"All this you know; I come now to the part which yon don't know.

"The different characters whom Sue brings in as members of the family, vary considerably from the reality. He in fact only makes use of the true groundwork, and half invents a set of people to serve the purpose of the glorification of his nation and of his own special theories. I do not altogether know the real particulars; but I have been led to believe that a sum of money was left in the manner described, in trust to the family of Samuel (who is a reality), to be divided among the living representatives of the deviser's family at a certain date. That all these with the exception of one—a member of the Jesuit society—mysteriously died off shortly before the appointed time; and also that Samuel told the Jesuit who claimed the money—answering to Rodin in the novel—that though he represented the sole remaining heir, yet still the whole trust was an affair of honour and not of law, and that his honour would be best satisfied by destroying it before his eyes rather than allow it to be devoted to the service of wickedness and idolatry. And now comes the strange part of the affair. Samuel never destroyed the notes and securities; and he still lives—for I have seen him."

"Nonsense! you don't say so?" broke in Norval. "Why! page 29what did he do it for then? did he make up his mind to stick to it himself?"

"The reason was this," returned Mandevil; "one branch of the family, represented by a single person—namely, my mother— was in England, married to an Englishman. My father kept a yacht, and in cruising off the coast of Spain he made my mother's acquaintance, and they became mutually attached. She was an orphan, and her guardians, who were in league with the Jesuits, wanted to force her into a convent; doubtless, in order to have another hold on the property, of the existence of which she had been kept in ignorance.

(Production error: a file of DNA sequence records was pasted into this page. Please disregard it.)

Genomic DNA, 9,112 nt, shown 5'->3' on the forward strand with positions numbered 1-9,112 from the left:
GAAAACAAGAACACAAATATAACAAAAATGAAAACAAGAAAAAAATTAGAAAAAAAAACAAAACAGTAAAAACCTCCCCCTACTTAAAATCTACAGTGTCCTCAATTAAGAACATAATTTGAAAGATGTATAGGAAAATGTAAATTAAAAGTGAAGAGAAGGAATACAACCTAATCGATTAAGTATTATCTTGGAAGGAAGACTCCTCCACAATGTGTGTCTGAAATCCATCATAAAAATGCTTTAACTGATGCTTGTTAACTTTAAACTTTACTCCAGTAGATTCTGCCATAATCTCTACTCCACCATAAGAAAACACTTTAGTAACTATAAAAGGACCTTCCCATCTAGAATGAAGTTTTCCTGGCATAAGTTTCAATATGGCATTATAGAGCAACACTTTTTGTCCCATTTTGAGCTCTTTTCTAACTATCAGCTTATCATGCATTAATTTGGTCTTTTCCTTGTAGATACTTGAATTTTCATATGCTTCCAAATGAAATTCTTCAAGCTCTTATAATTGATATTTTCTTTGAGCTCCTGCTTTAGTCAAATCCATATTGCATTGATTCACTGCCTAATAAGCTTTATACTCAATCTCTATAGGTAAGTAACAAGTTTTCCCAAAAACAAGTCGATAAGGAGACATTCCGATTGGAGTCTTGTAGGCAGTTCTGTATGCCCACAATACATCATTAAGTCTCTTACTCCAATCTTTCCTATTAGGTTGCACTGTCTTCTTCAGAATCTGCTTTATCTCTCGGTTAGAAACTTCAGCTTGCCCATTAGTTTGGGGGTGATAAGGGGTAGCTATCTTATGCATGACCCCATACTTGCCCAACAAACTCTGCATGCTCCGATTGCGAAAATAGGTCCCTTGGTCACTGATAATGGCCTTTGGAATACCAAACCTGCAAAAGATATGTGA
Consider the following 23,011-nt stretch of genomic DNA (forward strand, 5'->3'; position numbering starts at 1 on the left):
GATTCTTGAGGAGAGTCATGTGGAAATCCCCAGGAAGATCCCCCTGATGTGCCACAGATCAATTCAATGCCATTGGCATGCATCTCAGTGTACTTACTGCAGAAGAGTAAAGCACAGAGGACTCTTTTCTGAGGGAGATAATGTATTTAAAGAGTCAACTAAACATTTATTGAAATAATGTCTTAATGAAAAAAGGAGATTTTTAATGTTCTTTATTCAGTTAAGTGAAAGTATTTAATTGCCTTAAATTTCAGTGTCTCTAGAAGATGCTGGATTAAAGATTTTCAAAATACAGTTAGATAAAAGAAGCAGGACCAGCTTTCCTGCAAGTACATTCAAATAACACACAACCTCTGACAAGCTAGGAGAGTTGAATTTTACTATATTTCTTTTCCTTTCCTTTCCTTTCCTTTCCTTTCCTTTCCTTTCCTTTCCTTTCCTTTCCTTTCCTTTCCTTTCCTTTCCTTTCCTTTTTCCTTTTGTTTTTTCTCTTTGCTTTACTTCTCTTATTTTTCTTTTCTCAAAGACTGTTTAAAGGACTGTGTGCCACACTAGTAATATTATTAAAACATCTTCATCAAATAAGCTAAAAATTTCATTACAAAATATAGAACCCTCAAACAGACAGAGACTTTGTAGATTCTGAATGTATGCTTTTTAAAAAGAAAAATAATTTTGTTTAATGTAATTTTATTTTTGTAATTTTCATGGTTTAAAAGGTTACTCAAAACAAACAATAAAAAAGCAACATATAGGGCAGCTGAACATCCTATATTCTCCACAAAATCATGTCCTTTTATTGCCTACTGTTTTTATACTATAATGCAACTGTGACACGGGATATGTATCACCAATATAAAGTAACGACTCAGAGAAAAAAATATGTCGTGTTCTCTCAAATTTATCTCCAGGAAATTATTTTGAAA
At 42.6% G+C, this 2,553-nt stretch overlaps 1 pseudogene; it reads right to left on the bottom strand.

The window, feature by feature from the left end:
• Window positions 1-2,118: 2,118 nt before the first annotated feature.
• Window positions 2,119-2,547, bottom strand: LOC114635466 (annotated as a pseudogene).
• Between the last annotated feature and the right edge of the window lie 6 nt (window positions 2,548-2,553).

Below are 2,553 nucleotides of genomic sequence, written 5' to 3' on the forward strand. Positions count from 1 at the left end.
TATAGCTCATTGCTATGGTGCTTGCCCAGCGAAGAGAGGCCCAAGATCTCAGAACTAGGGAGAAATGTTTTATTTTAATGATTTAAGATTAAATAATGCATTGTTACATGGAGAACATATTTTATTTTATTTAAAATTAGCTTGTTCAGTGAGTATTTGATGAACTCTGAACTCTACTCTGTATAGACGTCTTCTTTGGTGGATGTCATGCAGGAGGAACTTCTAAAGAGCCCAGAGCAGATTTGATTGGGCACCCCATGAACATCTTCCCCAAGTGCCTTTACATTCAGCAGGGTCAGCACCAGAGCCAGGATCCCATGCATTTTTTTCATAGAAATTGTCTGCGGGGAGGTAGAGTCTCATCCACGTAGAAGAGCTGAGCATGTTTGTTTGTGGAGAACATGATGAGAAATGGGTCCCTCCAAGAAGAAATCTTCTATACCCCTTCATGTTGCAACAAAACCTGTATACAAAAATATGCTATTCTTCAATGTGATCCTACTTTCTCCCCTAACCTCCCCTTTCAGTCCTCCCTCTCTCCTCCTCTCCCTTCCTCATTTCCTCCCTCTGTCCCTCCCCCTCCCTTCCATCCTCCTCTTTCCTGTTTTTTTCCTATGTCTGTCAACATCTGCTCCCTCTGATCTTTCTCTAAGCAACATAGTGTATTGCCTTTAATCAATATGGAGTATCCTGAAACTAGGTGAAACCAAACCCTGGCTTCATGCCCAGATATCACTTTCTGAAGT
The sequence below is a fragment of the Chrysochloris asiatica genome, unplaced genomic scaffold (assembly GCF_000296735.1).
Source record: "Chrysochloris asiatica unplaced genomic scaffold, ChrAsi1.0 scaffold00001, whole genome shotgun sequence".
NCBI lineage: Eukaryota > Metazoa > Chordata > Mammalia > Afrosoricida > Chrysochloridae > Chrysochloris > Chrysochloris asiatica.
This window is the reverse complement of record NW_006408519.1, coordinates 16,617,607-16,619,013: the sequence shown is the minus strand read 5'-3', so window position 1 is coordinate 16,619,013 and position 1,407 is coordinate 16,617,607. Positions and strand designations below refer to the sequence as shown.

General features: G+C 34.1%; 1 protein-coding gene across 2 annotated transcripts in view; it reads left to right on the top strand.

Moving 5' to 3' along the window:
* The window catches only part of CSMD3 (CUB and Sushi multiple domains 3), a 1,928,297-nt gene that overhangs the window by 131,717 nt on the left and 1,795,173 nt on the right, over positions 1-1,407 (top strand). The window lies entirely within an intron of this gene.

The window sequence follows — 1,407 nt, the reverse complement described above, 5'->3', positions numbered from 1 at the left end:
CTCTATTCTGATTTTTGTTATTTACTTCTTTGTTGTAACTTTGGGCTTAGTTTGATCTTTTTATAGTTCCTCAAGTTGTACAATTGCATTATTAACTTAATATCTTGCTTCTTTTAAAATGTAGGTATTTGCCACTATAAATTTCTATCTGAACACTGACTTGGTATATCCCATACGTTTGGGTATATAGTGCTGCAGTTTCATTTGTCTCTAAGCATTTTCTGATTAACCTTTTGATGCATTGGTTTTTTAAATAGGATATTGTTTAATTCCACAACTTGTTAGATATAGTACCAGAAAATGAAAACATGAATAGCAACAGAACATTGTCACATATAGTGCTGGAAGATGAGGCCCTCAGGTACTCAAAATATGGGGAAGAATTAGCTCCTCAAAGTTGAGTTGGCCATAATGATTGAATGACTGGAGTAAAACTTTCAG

"My father, who was a man of decision, ended the matter very quickly by carrying her off in his yacht to a British man-of-war in the neighbourhood and being married by its chaplain, and then sailing away for a two years' cruise from one place to another, so as to avoid pursuit.

"Well—Samuel, who had his secret agents who continually kept him informed of the whereabouts of the different members of our family, was enabled to follow my mother's traces, and knew of her existence in England, but was not certain whether the Jesuits knew of it also. In like manner the Jesuits knew of her existence, but were not sure whether Samuel knew of it. It seems that Samuel, when these deaths occurred, was determined to make an effort to save the last representative—which was my mother; and who, being in England, could not be reached so easily by their machinations. So he determined to meet them with some of their own cunning, and affected to believe that all the heirs to the property were dead, with the exception of the one who was a member of their society. Then, as my informants suppose, he got up this scene of the burning; but it was only waste paper that was burned, the notes were all safe in Samuel's strong box. Samuel then intended to have waited till the affair was forgotten, and then have quietly delivered the property to my mother. But, though the plan succeeded completely in deceiving the Jesuits, yet they were determined to be revenged, and shortly afterwards managed to administer poison to the old man. He had an excellent knowledge of medicine, and was enabled to take an antidote in time to save his life, but not his reason, which has been affected by the poison ever since in a most remarkable manner. His memory is clean gone, except at certain times, page 30when he has intervals that only last for a day or two, in which he begins to call things to mind, but the relapse soon comes on again.

"The doctors say that this state of mental oblivion has served to prolong his life; and that his waking out of it completely' which they have no doubt will happen before his death, will be the immediate forerunner of that event."

"But how did you come to know all this?" asked Norval.

"When I was in Paris last autumn, I was accosted in one of the parks by a stranger, who turned out to be a member or connection of Samuel's family. After examining me as to my identity, and seeing my ring, he informed me of what I have told you. At the time of the occurrence of this affair of the pretended burning of the notes, I was about two years old. My poor father was lost in his yacht a short time after. My mother survived him about eight years. She gave me the ring, enjoining me never to lose it or part with it. She didn't know anything about it, except that there was some mystery connected with its possession, and she had a vague idea that its safe-keeping might be of the greatest importance.